“Today, however, we are reminded that there is also death here. Death is everywhere. We think of death because it is part of life and those of us gathered here are alive. Mountains, however, also die. Mitre Peak, which looks so strong and eternal, is in the midst of its life cycle just as we are. Millennia from now it will be dissolved by the inexorable forces of erosion, wind, rain, changes of temperature and other processes will carry its bulk to the sea where it will be reconstituted as the sea bed. Perhaps someday it will once again become a mountain. That is the eternal cycle of existence of which we are but a miniscule yet important part.

“It is fitting that we think upon these things as we visit this place where our friends and relatives, have passed this life and have begun another phase in this cycle of existence. They still exist, but in ways our limited intelligence cannot imagine. Even as their bodies are re-constituted into their original minerals and elements and then again into plants and animals they are still with us when we come here.

“We meditate on their lives and on the lives of those we did not know who came before us. It is in hallowed ground like this that history is recorded and endures. We feel the unbroken chain that ties our earliest ancestors to us for all time. We relive the joys of our association with them in life and we honor those lives with our remembrance. We can learn from their successes and be warned by their failures and just as those ancient travelers, who established their location from sighting Mitre Peak, we can recast our own directions by reflecting on the lives of those who are buried here.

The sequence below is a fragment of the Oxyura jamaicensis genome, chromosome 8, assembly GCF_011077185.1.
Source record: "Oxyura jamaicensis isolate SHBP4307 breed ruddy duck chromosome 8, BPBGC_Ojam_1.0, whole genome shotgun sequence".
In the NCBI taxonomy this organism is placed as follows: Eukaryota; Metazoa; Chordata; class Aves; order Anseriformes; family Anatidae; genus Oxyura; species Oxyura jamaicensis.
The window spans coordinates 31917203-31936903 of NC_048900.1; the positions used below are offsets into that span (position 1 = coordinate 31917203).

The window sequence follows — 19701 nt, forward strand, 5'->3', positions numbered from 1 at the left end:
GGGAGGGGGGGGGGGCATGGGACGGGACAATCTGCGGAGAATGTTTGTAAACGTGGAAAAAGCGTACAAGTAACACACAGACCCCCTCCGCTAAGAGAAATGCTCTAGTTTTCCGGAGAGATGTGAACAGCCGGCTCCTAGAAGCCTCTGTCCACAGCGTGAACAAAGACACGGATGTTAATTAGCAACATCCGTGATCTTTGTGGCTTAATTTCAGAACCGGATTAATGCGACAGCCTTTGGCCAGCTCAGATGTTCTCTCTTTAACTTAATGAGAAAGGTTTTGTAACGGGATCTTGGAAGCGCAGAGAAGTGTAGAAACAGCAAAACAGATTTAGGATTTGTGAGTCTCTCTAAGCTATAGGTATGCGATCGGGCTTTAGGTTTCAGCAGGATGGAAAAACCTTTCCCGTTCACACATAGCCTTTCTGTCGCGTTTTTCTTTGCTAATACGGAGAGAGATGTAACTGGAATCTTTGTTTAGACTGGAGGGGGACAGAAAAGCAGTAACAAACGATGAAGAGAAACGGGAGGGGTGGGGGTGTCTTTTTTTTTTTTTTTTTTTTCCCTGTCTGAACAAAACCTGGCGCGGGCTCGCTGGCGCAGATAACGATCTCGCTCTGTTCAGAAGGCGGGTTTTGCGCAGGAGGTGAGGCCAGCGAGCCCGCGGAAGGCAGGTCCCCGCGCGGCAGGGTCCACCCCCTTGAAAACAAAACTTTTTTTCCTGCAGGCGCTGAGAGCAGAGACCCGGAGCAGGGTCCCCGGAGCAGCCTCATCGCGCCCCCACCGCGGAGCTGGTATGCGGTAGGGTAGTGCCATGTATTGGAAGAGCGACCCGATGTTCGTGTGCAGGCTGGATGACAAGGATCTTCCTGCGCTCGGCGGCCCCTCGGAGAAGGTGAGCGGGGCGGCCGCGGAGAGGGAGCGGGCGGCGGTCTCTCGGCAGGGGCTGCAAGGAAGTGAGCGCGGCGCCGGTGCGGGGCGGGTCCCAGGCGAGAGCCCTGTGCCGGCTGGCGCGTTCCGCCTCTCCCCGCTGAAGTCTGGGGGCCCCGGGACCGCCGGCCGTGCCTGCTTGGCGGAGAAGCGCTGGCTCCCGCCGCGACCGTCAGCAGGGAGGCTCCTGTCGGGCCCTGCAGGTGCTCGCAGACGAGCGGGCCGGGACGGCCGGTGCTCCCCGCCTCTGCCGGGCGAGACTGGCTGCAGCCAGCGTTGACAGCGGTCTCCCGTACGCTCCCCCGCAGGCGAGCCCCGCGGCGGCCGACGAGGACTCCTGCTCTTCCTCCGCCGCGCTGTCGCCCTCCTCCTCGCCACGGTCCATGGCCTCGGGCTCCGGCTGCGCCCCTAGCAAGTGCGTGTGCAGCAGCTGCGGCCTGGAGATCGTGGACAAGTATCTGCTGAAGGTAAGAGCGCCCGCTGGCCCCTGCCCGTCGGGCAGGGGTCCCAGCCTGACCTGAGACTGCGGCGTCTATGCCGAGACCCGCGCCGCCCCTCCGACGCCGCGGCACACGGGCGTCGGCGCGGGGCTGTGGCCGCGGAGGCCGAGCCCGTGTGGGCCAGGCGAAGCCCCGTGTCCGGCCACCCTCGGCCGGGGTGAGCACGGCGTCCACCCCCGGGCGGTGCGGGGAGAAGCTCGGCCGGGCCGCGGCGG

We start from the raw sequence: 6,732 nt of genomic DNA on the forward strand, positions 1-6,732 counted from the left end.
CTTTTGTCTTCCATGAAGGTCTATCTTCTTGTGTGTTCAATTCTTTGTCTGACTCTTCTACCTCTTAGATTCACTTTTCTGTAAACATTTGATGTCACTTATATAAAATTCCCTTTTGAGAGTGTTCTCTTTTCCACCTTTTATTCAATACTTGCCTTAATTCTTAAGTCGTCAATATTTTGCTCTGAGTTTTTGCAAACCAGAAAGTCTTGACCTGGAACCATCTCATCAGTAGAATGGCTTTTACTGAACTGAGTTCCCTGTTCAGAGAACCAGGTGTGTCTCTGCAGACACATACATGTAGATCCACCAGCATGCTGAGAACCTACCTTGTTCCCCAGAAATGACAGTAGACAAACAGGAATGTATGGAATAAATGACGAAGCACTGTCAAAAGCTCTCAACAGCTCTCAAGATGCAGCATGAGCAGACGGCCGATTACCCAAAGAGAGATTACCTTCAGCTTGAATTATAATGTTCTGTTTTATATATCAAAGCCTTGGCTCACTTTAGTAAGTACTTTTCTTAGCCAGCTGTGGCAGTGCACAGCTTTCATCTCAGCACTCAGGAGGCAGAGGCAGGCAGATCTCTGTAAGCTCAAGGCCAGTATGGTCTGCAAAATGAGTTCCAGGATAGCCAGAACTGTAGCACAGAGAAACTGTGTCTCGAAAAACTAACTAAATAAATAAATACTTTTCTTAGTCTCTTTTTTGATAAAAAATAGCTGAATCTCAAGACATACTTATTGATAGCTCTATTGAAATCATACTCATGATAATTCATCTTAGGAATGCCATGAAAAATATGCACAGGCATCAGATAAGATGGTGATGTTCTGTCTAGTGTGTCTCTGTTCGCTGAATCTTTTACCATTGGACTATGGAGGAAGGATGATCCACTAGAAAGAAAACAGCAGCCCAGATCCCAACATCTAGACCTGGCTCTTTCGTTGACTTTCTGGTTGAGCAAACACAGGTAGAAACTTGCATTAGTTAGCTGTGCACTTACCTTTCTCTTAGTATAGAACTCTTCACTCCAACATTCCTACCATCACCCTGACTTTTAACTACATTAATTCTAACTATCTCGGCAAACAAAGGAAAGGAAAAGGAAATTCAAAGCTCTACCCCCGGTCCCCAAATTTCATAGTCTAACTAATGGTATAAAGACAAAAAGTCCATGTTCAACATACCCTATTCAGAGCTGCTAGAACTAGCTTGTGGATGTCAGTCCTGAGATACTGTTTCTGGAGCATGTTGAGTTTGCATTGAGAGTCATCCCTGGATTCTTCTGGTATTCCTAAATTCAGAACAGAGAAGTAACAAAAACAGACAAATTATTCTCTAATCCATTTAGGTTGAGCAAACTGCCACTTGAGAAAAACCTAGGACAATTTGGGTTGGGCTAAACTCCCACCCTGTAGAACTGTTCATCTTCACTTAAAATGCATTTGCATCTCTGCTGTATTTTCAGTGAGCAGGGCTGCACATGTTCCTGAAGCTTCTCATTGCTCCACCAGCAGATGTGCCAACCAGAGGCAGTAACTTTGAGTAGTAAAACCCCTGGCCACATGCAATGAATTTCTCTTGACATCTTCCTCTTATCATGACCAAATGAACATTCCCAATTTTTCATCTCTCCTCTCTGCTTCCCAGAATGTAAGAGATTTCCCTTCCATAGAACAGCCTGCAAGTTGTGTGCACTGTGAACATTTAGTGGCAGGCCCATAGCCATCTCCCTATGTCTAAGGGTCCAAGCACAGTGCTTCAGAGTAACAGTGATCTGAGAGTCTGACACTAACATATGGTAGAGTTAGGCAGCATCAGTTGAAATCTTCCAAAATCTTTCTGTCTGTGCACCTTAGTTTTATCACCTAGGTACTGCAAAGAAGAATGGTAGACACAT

“God, we know you as the great architect of this universe. Your energy is transformed in your laboratory of stars into the elements that make visible the world we see and know. Understand that, we know you are with us in every nook and cranny of existence, in the cells of our body, in the dirt beneath our feet, in the birds and animals and in everything that is. In a very real way, we are made from your energy - therefore in your image.

“Let us leave today with that knowledge and with the assurance that we, just as those who are honored here, are eternal. As we visit this place let us be reminded of that and let it give us peace and direction for our lives.”

 

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15 May 2014: An Evening with Barbara Walters

She was born to non-practicing Jewish parents. Because her father owned a series of night clubs from Boston to Miami, she grew up in the company of show business celebrities. She attended Sarah Lawrence College in Bronxville, New York, graduating in 1953 with a degree in English. The “glass ceiling” was very much intact in …

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Q & A: